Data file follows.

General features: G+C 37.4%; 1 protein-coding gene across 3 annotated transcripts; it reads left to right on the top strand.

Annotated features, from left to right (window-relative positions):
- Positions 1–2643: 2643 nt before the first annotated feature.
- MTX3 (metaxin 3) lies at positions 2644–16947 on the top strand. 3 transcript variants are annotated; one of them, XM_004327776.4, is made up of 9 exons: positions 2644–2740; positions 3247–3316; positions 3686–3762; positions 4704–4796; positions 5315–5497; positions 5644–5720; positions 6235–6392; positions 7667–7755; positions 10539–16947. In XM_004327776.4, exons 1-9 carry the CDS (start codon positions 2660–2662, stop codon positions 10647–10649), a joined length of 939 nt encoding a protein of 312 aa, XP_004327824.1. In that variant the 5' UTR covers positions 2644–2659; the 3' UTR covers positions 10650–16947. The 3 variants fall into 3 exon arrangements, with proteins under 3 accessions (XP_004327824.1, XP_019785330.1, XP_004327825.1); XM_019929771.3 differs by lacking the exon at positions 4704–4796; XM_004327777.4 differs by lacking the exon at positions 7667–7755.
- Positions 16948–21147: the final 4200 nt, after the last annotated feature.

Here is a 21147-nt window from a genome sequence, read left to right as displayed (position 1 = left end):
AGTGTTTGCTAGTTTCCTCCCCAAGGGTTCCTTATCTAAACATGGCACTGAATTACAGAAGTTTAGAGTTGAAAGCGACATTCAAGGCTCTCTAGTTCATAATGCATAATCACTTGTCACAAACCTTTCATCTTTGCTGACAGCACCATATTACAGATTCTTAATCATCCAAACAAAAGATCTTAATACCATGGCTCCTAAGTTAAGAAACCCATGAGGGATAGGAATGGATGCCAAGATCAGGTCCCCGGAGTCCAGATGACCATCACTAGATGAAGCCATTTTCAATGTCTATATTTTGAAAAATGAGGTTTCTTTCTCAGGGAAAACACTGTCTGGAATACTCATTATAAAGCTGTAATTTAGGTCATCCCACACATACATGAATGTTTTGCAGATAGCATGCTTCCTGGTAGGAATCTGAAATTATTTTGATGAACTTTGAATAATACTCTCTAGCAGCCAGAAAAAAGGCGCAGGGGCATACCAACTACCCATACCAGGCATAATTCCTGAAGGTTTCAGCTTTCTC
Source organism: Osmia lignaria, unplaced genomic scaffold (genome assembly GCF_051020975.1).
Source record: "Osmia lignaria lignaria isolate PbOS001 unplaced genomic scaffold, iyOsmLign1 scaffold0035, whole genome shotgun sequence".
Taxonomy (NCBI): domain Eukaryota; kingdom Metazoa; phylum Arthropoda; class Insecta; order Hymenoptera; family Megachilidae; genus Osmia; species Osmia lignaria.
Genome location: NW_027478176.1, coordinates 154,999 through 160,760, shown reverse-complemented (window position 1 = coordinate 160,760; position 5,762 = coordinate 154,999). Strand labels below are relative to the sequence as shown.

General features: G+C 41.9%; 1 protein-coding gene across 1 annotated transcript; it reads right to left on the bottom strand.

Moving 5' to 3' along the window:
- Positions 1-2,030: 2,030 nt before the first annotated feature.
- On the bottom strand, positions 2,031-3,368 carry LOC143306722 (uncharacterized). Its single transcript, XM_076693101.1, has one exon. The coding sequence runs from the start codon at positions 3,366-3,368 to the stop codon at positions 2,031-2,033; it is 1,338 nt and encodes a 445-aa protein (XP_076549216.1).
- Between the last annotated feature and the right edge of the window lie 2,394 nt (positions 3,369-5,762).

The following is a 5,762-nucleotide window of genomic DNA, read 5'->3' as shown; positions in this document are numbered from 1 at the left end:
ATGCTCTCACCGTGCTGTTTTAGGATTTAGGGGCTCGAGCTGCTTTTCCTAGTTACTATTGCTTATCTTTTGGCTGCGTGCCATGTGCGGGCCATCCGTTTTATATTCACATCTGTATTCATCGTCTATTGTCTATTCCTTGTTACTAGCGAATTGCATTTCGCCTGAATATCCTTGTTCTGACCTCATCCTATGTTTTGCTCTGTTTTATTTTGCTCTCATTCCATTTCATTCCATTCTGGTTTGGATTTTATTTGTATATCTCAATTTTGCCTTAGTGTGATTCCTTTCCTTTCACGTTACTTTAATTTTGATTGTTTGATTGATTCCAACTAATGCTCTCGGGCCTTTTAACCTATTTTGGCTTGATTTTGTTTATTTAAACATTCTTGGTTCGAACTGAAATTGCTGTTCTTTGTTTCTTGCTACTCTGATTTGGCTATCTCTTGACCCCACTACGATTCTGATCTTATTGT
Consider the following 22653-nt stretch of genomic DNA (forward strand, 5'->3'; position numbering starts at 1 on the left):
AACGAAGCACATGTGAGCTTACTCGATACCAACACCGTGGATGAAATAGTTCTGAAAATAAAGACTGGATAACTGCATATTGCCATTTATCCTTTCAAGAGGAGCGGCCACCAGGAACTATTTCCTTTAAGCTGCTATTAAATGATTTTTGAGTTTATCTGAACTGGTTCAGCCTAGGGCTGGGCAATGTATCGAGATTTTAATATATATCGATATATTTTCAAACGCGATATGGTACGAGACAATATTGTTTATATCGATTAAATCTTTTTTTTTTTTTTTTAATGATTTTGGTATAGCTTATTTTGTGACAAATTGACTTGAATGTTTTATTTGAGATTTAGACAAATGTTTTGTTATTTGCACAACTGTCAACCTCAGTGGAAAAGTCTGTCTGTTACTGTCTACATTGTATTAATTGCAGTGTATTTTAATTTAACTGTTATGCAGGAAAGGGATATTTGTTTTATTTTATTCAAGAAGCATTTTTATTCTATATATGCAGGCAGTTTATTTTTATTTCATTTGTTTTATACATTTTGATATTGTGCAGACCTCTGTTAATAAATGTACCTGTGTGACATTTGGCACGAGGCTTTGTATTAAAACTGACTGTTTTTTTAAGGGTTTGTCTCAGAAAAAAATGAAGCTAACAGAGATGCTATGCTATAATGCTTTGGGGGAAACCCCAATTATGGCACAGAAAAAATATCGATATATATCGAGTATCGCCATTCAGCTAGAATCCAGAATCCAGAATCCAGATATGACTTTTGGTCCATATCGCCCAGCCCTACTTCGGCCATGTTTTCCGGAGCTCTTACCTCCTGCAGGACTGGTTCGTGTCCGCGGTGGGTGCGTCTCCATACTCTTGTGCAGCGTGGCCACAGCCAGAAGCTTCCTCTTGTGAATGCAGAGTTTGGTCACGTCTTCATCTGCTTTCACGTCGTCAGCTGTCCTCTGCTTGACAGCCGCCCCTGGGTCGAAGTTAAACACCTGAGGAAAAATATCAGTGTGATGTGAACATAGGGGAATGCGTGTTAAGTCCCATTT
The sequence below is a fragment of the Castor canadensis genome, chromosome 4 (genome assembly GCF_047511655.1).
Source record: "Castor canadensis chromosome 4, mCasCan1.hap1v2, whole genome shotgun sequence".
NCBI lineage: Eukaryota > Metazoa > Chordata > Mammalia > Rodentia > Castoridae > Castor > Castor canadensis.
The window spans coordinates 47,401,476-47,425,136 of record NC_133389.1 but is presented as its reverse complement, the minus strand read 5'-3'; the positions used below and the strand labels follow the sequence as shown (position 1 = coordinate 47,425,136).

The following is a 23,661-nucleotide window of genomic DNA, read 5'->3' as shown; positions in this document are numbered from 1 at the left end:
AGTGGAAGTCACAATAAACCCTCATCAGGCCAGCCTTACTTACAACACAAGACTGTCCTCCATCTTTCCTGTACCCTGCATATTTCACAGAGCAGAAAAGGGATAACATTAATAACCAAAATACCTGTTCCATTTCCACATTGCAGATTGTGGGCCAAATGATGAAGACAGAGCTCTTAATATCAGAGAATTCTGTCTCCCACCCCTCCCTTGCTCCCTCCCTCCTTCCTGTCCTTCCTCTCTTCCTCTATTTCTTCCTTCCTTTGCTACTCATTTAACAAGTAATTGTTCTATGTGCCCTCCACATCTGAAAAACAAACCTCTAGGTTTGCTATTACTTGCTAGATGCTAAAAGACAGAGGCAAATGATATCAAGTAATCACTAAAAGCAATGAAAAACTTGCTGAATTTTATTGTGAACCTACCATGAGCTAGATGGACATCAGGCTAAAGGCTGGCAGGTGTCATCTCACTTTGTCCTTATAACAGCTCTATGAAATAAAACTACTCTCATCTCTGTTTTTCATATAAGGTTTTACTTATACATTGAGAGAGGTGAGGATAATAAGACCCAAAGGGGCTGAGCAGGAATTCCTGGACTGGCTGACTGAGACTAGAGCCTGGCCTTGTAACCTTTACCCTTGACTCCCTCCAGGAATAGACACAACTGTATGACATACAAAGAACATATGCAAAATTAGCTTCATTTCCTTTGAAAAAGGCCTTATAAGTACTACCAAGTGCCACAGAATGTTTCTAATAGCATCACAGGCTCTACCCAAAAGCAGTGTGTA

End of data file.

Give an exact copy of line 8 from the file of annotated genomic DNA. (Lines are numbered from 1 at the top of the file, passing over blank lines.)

Source organism: Osmia lignaria, unplaced genomic scaffold (genome assembly GCF_051020975.1).